Sunday, September 5, 2010

Adoption: The Reluctant Spouse

I read an article recently called "The Reluctant Spouse" by Jill Smolowe. It's an article posted on www.theadoptionguide.com, which has some really good resources for adoptive parents. It had me really thinking about the many debates Zay and I have had about whether to adopt or not, whether to wait or not, whether to continue fertility meds or not, etc. Over the last couple years, I've been on board with the adoption train and loving the idea more and more. But for Zay, he constantly fluctuates from being on board to OMG, I THINK WE SHOULD WAIT. The article's subtitle reassured me that this is actually pretty normal: "Don't be surprised if your mate resists adoption even as you're embracing it." I think "embracing it" is a very good phrase to describe how I feel about it.

This has been so stressful for me! We have completely different personalities when it comes to making decisions, so trying to come to a conclusion may work one day but then his mind could change the next. That makes it difficult to navigate through a process that can take so long. There's much more time for him to change his mind a million times over. It's actually been stressful for him too, because when he used to think about what it would be like having kids... he imagined that it would just happen. That I would just get pregnant and we wouldn't have to put so much thought into it. He handles life's situations very well when they just happen, but it's taking some adjustment to learn how to accept that we may have to make things happen.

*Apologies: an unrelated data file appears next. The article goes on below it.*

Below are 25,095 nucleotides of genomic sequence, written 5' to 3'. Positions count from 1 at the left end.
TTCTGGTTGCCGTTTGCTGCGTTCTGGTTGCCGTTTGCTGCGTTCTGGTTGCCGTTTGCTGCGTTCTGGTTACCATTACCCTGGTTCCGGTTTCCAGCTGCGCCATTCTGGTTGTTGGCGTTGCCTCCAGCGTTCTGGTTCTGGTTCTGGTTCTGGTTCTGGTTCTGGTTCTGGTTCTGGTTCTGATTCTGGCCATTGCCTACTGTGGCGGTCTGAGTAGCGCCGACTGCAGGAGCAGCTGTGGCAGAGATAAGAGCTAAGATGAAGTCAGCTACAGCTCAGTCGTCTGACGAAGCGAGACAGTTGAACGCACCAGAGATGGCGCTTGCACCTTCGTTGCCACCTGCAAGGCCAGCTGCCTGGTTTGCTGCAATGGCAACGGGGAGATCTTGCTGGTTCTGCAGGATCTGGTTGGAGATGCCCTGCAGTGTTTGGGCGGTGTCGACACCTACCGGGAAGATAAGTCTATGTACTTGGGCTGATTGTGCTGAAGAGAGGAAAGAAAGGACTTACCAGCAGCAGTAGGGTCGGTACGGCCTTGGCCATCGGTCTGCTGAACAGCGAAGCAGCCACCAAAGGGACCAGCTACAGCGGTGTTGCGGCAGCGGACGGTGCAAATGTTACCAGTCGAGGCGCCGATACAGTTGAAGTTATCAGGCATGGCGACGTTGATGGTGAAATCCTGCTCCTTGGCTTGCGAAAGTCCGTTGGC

Men tend to be more reluctant when it comes to adoption than women, and no one really knows why. Maybe the woman's motherly nurturing attributes are competing with the man's territorial feelings about his family or need to "pass on his seed"? Hmmm.... I don't know. The thing is, I know without a doubt that Zay would embrace adoption once it's happened. Just like if I were to get pregnant, he would be on board 100% to be the most amazing father ever. He would do the same if someone were to hand us a baby today that wasn't biologically ours... no question about it. The problem seems to be that adoption forces you to think about it day in and day out for a long period of time... and it doesn't just happen like a fertile woman's pregnancy seems to just happen. Adoption doesn't happen until the very, very end... after your heart has been turned inside out and stomped on a few times. I can see how someone might be reluctant to engage in something like that.